Other factors to also examine that are indicators of heart health include: elevated levels of glucose and insulin due to metabolic dysfunction, stress and fatigue, hormone imbalances, infections, fatty acid imbalances, antioxidant deficiencies, amino acid imbalances, oxidative stress and heavy metal toxicity. Each of these elements affects the risk for cardiovascular disease in different ways, and all of them should be tested for, examined and treated properly, something cardiologists do not address.
Free radicals are molecules that contain an unpaired electron in their molecular structure. As a result, they are highly unstable and reactive. Free radicals attempt to stabilize themselves by attaching to other cell membranes in the body, "robbing" those cells of electrons. This attack generates another unstable free radical molecule, which then attempts to rob electrons from other molecules, thereby beginning a chain reaction that can eventually lead to cell death. This process is called oxidation. It is estimated that free radicals attack cells in our bodies thousands of times a day.
Free radicals are influenced by both internal and external factors. They are produced naturally in the body as byproducts of normal metabolism, or by the breakdown of bacteria or by other processes. But they are also formed because of external factors such as pollution, radiation, cigarette smoke, car exhaust and other environmental toxins. The body can protect itself from free radical damage through antioxidant molecules and enzymes. Antioxidants neutralize free radicals by donating an electron to them or by robbing one from them. But when the body does not have enough antioxidants to fend off the amount of free radicals generated, oxidative stress occurs.
Oxidative stress has been linked to heart disease, which is one of the most widespread diseases associated with free radical damage. Compared to other organs, the heart is relatively susceptible to free radical damage. High blood pressure and increased heart rate can cause the production of free radicals. If there are not enough antioxidants to neutralize those free radicals, oxidative damage to the heart can occur. Oxidative stress can also affect the ability of cells in the blood vessels to expand and dilate in response to blood flow, leading to arrhythmia and heart attack. Also, oxidative stress can make certain types of lipids or fats more harmful to the heart. There is substantial evidence that oxidative stress plays a major role in the atherosclerotic process.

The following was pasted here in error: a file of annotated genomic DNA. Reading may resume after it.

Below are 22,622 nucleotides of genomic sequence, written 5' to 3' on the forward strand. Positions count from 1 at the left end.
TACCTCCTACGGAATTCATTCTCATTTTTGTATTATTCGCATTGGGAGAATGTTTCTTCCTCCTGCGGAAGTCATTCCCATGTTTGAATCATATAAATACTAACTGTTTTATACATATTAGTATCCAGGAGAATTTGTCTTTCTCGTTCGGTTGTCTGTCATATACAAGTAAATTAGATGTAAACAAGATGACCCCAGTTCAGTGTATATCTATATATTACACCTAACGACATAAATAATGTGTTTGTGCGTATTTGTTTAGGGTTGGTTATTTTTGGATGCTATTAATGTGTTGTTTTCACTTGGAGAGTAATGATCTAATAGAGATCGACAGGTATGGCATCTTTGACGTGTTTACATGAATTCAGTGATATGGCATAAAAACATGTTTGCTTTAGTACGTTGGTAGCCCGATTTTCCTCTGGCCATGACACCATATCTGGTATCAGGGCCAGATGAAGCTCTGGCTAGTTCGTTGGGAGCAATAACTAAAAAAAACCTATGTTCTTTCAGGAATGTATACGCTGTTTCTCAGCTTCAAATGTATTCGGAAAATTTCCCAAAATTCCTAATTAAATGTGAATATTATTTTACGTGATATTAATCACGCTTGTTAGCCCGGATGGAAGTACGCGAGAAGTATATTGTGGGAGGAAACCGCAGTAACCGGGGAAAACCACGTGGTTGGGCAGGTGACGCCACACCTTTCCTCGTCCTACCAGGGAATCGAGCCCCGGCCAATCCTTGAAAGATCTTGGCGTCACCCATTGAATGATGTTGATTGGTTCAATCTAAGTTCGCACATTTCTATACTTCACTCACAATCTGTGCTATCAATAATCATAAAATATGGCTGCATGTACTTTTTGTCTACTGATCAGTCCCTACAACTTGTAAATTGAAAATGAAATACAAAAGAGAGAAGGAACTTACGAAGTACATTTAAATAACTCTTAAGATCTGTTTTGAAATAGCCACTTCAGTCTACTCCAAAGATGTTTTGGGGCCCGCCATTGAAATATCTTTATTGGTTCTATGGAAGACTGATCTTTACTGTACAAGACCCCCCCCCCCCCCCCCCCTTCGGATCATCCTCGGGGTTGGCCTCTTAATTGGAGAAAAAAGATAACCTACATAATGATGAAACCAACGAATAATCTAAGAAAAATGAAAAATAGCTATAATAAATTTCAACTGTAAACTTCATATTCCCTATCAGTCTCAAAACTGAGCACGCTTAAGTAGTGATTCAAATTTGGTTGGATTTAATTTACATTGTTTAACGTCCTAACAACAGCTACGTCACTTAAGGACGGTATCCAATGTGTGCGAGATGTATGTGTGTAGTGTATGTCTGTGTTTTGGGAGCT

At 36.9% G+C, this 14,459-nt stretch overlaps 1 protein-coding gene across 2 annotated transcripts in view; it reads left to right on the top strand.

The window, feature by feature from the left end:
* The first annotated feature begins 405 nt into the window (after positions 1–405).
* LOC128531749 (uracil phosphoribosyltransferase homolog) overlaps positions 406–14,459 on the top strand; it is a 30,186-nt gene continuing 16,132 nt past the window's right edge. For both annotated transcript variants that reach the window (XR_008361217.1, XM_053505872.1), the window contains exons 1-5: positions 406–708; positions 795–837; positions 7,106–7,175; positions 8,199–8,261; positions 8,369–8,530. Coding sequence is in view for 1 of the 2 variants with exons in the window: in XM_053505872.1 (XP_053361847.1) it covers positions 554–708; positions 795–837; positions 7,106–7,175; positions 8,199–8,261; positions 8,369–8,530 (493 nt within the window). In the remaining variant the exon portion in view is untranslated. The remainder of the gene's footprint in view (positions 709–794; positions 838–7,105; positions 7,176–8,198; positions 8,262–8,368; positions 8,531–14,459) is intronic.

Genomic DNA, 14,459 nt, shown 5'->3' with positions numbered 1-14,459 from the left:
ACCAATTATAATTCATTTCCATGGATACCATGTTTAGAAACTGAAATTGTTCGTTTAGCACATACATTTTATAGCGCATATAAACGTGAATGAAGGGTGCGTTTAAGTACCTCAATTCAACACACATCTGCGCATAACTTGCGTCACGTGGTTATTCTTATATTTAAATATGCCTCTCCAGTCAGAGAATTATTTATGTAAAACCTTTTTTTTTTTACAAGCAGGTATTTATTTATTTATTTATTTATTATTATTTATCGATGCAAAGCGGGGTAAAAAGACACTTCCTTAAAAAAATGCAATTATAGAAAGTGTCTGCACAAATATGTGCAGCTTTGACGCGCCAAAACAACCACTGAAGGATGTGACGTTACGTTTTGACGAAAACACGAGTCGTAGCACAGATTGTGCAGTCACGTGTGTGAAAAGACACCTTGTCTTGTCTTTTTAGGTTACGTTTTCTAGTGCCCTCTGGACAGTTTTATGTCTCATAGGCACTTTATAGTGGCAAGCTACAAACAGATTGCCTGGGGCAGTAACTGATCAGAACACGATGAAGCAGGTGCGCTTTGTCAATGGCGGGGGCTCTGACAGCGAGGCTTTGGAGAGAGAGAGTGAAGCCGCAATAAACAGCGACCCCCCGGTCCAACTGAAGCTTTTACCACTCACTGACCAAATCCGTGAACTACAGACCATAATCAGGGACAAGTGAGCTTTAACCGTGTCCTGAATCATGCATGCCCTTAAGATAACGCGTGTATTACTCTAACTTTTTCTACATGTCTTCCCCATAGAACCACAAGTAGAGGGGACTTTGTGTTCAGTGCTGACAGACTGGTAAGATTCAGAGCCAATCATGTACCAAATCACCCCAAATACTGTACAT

The degree of oxidative stress can be measured by natural killer cell cytotoxic activity, cell apoptosis, cell cycle analysis, lipid and protein peroxidation, reduced glutathione, and cellular levels of ascorbic acid. Antioxidants can help counteract the damage caused by free radicals. Although fruits and vegetables contain the greatest amounts of antioxidants in nature, their effectiveness as a source of dietary antioxidants is minimal for three reasons. First, the concentrations of antioxidants in plant tissues vary widely; secondly, ripeness, storage and growing conditions affect antioxidant levels; and thirdly, the amount of antioxidants that can be consumed through fruits and vegetables is insufficient to alter the course of advanced coronary disease. Therefore, aggressive intravenous therapies must be used to produce antioxidant levels in the body that are sufficient to counteract the damage caused by free radicals.
Heavy metals are all around us. They are in our food supply, our water supply, the air we breathe, our household cleaning supplies and other daily tools. Heavy metals cannot be metabolized by the body and therefore can accumulate in the body as the result of environmental or occupational exposure. Heavy metals are at least five times as dense as water. Chronic and toxic heavy metal exposure can cause cardiovascular problems, among others. For example, accumulation of toxic mercury has been linked to an increased risk of myocardial infarction (heart attack) and with death from cardiovascular disease in general. It has also been shown to influence such things as heart rate, blood pressure and angina, among others. Cadmium, which is found is tap water, marijuana, processed meat, rubber, seafood, tobacco, welding material, evaporated milk, instant coffee, dental alloys, candy, paints and other substances can replace zinc in the arteries, making them brittle and inflexible. Iron, which is found in cookware, iron pipes, drinking water, shellfish, bran, whole grain, yeast, can cause high blood pressure and heart failure. Lead, which is found in auto exhaust, cigarette smoke, colored inks, pesticides, rainwater, toothpaste, wine, cosmetics, hair dyes, lead pipes, lead-based paint, has also been linked to cardiovascular disease. Nickel, which is found in peanut butter, hydrogenated vegetable oils, margarine, imitation whip cream, cigarettes, tea, wine, can increase the risk of heart attack. There are over 12 different heavy metals that can wreak havoc in the body. Many of these substances can also affect heart health. There are different tests that can be used to measure heavy metal exposure, including blood tests and the provocative urine test.